C P W Gammell at Literary Review:
The Iran–Iraq War ostensibly concerned sovereignty of the Shatt al-Arab, a stretch of water dividing the two nations. The Algiers Accord of 6 March 1975 allowed Saddam and the Shah of Iran to announce that they had put an end to their disagreements. The demarcation of terrestrial and fluvial borders resulted in the border running through the middle of the Shatt al-Arab, rather than along the Persian bank, which had served as the previous demarcation. For Saddam, the accord had been a humiliation and on 17 September 1980, after months of tension, he renounced it. On 22 September Iraq launched an air offensive, striking inside Iranian territory. The conflict continued, through phases of operations and different styles of warfare, only ending on 20 August 1988, after Iran accepted the UN Security Council’s Resolution 598. And yet, as Razoux shows, this conflict concerned more than a stretch of water separating Iran and Iraq. It covered everything from the Cold War to ancient Persian-Arab tensions to Islamic sectarianism and ethnic separatism.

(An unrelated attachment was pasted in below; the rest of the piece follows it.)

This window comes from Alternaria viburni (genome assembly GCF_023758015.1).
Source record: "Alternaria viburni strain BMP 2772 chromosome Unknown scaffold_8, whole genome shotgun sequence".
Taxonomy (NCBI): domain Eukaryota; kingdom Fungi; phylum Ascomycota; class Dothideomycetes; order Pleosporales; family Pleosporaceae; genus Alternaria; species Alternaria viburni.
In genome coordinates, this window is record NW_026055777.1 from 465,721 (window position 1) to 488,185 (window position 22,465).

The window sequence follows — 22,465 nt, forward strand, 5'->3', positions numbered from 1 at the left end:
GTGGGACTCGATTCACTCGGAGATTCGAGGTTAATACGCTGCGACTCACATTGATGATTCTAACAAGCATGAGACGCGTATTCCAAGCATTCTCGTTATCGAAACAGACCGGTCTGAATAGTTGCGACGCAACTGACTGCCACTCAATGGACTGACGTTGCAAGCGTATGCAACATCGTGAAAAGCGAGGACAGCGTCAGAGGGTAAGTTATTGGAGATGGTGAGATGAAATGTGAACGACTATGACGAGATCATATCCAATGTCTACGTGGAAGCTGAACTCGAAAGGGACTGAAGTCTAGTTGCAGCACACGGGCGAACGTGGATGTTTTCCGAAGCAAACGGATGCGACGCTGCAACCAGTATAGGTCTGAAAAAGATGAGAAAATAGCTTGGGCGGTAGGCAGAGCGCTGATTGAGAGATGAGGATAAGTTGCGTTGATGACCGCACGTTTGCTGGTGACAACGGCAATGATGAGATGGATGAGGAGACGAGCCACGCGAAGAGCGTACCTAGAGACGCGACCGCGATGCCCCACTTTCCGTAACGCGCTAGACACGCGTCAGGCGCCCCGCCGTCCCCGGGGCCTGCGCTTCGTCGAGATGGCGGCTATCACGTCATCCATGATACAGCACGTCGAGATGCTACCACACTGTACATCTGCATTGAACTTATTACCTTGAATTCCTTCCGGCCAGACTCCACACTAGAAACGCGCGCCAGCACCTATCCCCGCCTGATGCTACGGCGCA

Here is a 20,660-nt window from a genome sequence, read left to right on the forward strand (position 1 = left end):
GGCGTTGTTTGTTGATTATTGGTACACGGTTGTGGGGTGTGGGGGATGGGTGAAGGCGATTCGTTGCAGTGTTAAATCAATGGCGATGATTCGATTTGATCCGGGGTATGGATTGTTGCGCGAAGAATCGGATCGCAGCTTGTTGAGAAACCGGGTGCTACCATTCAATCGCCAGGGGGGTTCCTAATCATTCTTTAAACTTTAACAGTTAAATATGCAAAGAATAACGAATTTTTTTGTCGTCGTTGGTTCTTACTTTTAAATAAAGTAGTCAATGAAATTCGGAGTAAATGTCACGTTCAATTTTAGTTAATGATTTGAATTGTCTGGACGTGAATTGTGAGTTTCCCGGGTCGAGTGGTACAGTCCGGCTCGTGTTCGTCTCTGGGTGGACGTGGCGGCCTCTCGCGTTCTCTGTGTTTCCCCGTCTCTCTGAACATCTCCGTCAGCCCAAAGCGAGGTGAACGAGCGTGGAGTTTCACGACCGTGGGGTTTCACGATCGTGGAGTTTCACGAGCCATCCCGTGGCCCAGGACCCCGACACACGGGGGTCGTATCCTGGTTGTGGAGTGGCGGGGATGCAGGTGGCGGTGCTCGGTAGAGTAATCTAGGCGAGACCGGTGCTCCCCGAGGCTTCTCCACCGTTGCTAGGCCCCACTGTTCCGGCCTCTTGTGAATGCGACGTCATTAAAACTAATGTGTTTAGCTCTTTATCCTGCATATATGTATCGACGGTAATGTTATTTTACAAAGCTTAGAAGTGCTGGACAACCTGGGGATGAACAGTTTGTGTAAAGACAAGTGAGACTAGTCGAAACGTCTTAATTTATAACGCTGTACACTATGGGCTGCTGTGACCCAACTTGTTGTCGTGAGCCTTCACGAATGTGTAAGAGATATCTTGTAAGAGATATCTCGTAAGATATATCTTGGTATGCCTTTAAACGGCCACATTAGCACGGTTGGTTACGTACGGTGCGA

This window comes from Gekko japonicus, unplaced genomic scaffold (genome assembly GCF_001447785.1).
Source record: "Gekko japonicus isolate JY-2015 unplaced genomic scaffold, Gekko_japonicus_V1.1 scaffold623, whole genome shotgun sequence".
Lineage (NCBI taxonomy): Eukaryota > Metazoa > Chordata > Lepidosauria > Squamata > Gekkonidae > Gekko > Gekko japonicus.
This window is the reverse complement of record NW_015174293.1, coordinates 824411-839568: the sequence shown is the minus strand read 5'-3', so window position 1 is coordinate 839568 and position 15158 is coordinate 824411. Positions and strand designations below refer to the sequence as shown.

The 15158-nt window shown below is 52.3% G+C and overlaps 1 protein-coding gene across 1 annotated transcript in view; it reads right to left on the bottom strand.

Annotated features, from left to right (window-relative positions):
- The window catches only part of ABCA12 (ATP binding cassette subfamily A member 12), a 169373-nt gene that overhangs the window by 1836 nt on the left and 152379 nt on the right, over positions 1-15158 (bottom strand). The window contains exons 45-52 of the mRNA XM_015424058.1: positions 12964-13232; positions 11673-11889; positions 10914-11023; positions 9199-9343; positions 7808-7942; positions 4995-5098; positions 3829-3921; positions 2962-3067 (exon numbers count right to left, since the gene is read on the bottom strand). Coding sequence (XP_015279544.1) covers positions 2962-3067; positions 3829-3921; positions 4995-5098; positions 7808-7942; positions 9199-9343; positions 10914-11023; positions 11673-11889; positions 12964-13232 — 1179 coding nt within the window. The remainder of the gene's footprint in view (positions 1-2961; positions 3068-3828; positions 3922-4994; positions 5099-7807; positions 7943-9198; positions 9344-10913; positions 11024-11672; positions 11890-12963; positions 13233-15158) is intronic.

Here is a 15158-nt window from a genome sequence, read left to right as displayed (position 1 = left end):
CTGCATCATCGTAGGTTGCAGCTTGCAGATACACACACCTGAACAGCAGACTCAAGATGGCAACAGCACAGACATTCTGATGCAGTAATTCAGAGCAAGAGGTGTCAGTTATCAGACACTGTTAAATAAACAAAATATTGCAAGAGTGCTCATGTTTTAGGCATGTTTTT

One of the most fascinating insights this book offers is its illustration of the impact the conflict had on the Islamic Republic of Iran and how that nation moved from fledgling revolutionary state to an established Islamic theocracy. Razoux is right to argue that Iran’s real revolution occurred during the Iran–Iraq War; it was these years of bitter fighting against internal and external enemies that shaped the Iran we see today. The Revolutionary Guards, the Quds Force, the Basij and the clerical hierarchy – all these were created, strengthened or became ascendant during the conflict.